At JLL you are working in partnership with Mo Beler, a managing director and head of investment sales in New York. Can you explain the dynamic?

I am senior and will be running the platform, but Mo will be my partner in that effort.

How many deals are you carrying over from C&W?

At the time I was fired I had 21 transactions under contract and about 60 exclusives. We’ve closed many of the deals that were under contract and put many of the properties that were on the market under contract.

Why were you terminated at C&W?

You’d have to ask them that.

Why did you pick JLL?

Three reasons: firstly the brand. JLL has a storied history—about 250 years—the company has 300 offices in 80 countries and 82,000 employees so I believe that the access to investors and markets all over the world is significantly better than I’ve had at any time in my career. 

Second reason is the culture. One of the things that I believe in very strongly, which is a concept that has been written about by the author Keith Ferrazzi, is co-elevation. And the theory of co-elevation is that disparate professionals working together can actually make each other better, but the two core principles that you have to have in order to achieve that co-elevation is transparency and communication and from everything I’ve seen the culture at JLL promotes transparency and communication.

Can you give an example of the transparency and communication at JLL?

For instance I was in a team meeting this morning where every existing transaction was discussed. Every pursuit of new business was discussed. Different client objectives were discussed. And in order to serve your clients in the best possible way, having more information and more insight is critical to being able to give the best possible advice in the real estate business. More than anything it’s an information business. It has less to do with the real estate than the information about the real estate.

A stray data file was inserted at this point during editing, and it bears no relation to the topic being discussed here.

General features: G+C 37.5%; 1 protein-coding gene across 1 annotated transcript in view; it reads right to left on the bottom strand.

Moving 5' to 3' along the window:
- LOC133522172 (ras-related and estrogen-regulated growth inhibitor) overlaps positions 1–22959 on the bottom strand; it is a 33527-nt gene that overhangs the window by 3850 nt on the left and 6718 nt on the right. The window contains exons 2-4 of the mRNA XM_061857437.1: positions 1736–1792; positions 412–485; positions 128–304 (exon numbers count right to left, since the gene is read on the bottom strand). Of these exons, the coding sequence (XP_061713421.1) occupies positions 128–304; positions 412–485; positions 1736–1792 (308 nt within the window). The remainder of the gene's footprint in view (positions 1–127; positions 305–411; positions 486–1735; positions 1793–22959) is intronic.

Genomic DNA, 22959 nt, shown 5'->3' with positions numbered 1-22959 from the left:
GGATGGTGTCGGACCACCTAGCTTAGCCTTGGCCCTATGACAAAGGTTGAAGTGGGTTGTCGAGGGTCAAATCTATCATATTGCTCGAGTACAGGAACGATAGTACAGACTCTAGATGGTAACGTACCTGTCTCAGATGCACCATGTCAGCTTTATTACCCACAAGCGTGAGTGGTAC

That was No. 2.

No. 3, technology. I’ve looked at most of the technology that companies are using and that was a big part of what I was looking at when I was speaking to different companies around town and by far JLL has the best technology that I’ve seen. It is ideal in terms of its functionality for being able to execute sale transactions. And the company has demonstrated a very tangible commitment to continuing to focus on and invest in their technology suite.

Did you consider working with Paul Massey [his former partner who recently opened an investment sales brokerage, B6 Real Estate Advisors]?

Paul is like a brother to me, and I would consider anything that he mentions. But, at the end of the day, to start over again is not something that I was interested in.

Did you guys powwow before he decided to start B6?

We’ve had conversations regularly, and I still talk to Paul almost once a week and probably will for the rest of my career. As I said, he’s as close as a friend as I could have.

Rest of your career, not your life?